As the world looks optimistically towards coming out of COVID-19, it is important that people understand the mental health effects that have been incurred. As Steven Taylor, the author of The Psychology of Pandemics, argues, “for an unfortunate minority of people, perhaps 10 to 15%, life will not return to normal,” due to the impact on their mental well-being. Experts are trying to alert management that the mental health tail from COVID-19 is most likely long in nature and not

completely understood by most. As researcher Joshua C. Morganstein perhaps best summed up from a manager’s standpoint, “stress is like a toxin, such as lead or radon. In order to understand it and how it is affecting society, we need to know who is exposed, when, how much and what effects were caused by the exposure.”

Nicholas Bloom, a professor at Stanford who recently participated as a panel member for the SFNet 2020 Convention, cautions managers that the increased productivity numbers during Covid may not continue in a post-Covid world. In his December 2020 paper, Why Working from Home Will Stick, Bloom does forecast an increase in productivity of 2.4% along with a permanent shift in greater capacity in the work from home environment. Additionally, even after a vaccine is rolled out, Bloom’s study predicts that 22% of all workdays will be WFH, a dramatic increase from about 5% pre-pandemic, concluding that WFH will become much more of the norm. But some productivity gains only take the pandemic months into consideration and the gains could be short-term in nature or overstated. One of the major reasons is if workers fail to internalize externalities associated with face-to-face collaboration that raise fi rm-level productivity which are stifled when employees work from home. Secondly, while many workers have been WFH full-time during the pandemic, close to 75% intend or prefer to be in the office at least one day a week or more should pre-pandemic conditions return, per Bloom’s sampling.


As it relates to the mental health of a company’s workforce, key management should realize that discussion of mental health is a matter their leadership, as a team, is competent in handling. As a son of a psychologist along with other family members, Marc Cole at SG recognizes that he is more comfortable than most when it comes to mental health and stated that, “managers need to be extra understanding this year and some of the typical metrics/standards of productivity won’t work. SG Capital made a concerted effort to give employees space in the spring to focus on their families and encouraged people to take time off, even if there was no place to go.” While this approach may run counter to traditional business school logic, leaders should always think of their employees’ health as a long-term asset. Or perhaps better stated by Cole, “Balance sheet size and strength are critical, but lenders will only be as productive as their people.”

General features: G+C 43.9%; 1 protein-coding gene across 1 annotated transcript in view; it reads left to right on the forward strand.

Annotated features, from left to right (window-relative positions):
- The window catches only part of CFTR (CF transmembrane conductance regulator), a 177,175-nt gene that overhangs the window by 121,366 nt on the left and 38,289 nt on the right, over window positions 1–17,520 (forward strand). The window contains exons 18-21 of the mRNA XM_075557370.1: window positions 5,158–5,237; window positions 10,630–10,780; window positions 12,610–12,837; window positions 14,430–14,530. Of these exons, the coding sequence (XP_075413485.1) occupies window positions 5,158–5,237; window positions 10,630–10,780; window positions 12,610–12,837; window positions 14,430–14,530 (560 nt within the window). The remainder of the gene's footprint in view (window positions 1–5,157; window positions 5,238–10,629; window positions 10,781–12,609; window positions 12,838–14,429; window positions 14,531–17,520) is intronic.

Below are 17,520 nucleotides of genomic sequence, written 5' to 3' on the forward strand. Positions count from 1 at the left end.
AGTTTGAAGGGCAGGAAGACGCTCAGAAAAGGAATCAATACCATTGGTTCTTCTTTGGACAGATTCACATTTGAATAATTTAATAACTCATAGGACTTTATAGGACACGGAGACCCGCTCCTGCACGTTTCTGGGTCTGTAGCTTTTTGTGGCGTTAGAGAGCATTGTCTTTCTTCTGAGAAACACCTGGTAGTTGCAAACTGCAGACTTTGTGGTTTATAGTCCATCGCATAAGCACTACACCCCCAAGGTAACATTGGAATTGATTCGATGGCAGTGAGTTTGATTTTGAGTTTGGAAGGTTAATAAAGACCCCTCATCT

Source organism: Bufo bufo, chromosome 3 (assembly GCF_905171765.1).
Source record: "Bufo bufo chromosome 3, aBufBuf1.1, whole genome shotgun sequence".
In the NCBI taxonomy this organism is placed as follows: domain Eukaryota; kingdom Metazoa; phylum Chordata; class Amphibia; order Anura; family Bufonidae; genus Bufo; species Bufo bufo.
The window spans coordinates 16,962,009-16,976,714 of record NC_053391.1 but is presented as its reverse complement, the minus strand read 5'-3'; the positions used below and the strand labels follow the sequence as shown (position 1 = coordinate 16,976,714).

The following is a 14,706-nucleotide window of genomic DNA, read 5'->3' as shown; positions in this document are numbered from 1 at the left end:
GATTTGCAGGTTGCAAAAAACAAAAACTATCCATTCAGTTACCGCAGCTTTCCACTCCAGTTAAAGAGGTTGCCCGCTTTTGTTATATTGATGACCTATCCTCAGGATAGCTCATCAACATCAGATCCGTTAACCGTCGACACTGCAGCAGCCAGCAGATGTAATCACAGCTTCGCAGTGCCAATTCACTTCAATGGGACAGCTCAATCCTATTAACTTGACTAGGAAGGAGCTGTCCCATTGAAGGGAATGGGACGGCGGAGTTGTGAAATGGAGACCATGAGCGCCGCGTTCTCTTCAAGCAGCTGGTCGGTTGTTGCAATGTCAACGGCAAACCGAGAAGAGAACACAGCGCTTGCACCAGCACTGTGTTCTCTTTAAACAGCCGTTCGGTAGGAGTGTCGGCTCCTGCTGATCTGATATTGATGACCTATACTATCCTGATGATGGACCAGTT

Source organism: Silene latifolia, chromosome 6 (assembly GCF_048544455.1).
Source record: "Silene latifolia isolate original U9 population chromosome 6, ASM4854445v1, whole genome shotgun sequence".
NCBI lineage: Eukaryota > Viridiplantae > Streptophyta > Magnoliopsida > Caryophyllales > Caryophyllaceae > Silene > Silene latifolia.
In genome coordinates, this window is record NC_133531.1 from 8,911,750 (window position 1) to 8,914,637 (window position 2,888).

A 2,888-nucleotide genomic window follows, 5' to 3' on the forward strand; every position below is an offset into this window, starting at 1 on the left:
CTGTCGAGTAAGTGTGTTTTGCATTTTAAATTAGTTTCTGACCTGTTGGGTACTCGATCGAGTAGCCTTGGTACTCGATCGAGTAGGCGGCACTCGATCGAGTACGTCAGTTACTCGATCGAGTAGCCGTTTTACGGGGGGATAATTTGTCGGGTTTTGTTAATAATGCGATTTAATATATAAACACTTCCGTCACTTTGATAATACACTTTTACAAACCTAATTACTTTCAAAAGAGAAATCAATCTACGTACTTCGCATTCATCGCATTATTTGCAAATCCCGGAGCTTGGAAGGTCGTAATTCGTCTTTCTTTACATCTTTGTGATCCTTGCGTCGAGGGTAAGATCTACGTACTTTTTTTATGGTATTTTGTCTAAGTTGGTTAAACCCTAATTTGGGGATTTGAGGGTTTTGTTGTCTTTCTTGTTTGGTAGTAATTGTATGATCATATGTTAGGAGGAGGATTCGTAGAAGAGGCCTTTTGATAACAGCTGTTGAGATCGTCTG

Gibraltar recognizes the value and investment of people and for years has setup a rotating culture committee that is tasked with building a plan for the fi rm’s team-building events each year.

Scott Winicour admits that not every team building event is a hit, but having these on a consistent basis, with employees taking on different roles, has enabled his company to establish a “very strong cultural foundation, which enabled us to be set up for success when the pandemic hit.” Winicour credits his employees for staying committed to these events over the years as he believes overall productivity increased remotely during the pandemic months, but largely due to established culture and mental health. Winicour noted, “I’ve learned over the years that mental health is not one size fi ts all. Each individual has a unique set of circumstances and needs that we, as leaders, must adapt to.”

Simply stated, true focus on and investment in employees’ mental health must be in every company’s long-term plan. Managers need to be comfortable in speaking with their employees and communicate regularly regarding mental health. As our contributors to this article have indicated, the groundwork for mental health well-being is laid over the years, but is also constantly reevaluated. Additionally, if mental health well-being might be overlooked at your company, it is never too late to start.

About the Author

Brian Resutek is an account executive and SVP at Rosenthal & Rosenthal in Atlanta, GA. He can be reached at